World stocks drop amid signs eurozone in recession

A visitor touches Italian-American artist Arturo Di Modica's new Charging Bull statue, which is a similar version of his Wall Street Bull Thursday Aug. 30, 2012 in Shanghai, China. Shares fell Thursday in Asia, as positive news on U.S. economic growth dashed hopes for fresh measures by the Federal Reserve, and gloomy retail sales in Japan deepened concern over its recovery. (AP Photo/Eugene Hoshiko)

PARIS (AP) — World stock markets drifted Thursday as investors continued their long wait for economic stimulus and a survey of European sentiment suggested the region was heading for recession.

A successful bond sale in Italy — which eased concerns that the country's borrowing rates are spiraling out of control — wasn't enough to buoy markets, although the euro made modest gains. The currency shared by 17 countries rose 0.1 percent to $1.2547.

In Europe, Germany's DAX closed down 1.64 percent to 6,895. The FTSE index of leading British shares, meanwhile, fell 0.4 percent to 5,719, and France's CAC-40 dropped 1 percent, to 3,379.

Trading has been light this week as investors await a speech Friday from an economic conference by Fed Chairman Ben Bernanke that they hope will indicate Washington is preparing more measures to jump-start the economy. However on Wednesday, the U.S. Federal Reserve's "Beige Book" survey of economic sentiment was fairly positive, damping hopes of further action.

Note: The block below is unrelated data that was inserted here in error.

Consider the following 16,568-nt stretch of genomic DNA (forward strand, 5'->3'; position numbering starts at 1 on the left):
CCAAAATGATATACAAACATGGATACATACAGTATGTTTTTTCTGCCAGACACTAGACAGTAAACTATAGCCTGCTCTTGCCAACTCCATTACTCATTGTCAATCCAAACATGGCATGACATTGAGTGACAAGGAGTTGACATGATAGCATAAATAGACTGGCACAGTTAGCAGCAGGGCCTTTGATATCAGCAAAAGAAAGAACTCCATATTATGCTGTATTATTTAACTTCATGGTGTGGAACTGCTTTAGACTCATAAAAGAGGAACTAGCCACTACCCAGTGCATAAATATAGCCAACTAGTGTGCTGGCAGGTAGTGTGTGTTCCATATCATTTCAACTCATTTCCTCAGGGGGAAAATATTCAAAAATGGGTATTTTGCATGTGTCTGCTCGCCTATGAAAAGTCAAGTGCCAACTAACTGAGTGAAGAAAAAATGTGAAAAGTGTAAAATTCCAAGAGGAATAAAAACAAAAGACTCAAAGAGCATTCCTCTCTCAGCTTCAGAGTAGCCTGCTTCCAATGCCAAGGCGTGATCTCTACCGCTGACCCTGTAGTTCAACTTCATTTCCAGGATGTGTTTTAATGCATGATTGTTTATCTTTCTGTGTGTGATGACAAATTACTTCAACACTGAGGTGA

The American economy seems to be in an inconvenient middle spot: not growing fast enough to drive down unemployment and spur a global rally, but likely not doing poorly enough to persuade the Fed to step in again.

Stocks on Wall Street fell in midday trading. Dow Jones Industrial Average traded 0.7 percent lower at 13,000, while S&P 500 was down the same percentage to 1,400. Higher spending by US consumers in July and strong sales by retailers like Target and Costco in August were not enough to lift investors' gloom.

Europe, on the other hand, is mired in bad news. August's Economic Sentiment index fell more than expected and suggested eurozone growth could retreat 2 percent this year.

"The survey revealed falls in sentiment in the consumer, services and manufacturing sectors, confirming that the downturn is related to both domestic demand and exports," said Jennifer McKeown, senior European economist for Capital Economics. "And perhaps more worryingly, there is further evidence here of a sharp slowdown in Germany."

Earlier in Asia, the benchmark Shanghai Composite Index dropped to another three-year low on Thursday, losing 0.03 percent to 2,052.58.

Elsewhere, the Tokyo Stock Exchange's benchmark Nikkei fell 1 percent to 8,983.78 and South Korea's Kospi slipped 1.2 percent to 1,906.38. Hong Kong's Hang Seng Index also was down 1.2 percent to 19,545.93, while Australia's S&P/ASX 200 shed 0.9 percent to 4,315.70.

Benchmarks in Singapore, Indonesia and Taiwan also fell.

Concerns about the economy are driving down the price of only since less growth typically means lower demand for energy. Benchmark oil for October delivery fell $1.15 cents to $94.34 per barrel in electronic trading on the New York Mercantile Exchange.


Elaine Kurtenbach in Tokyo contributed to this report.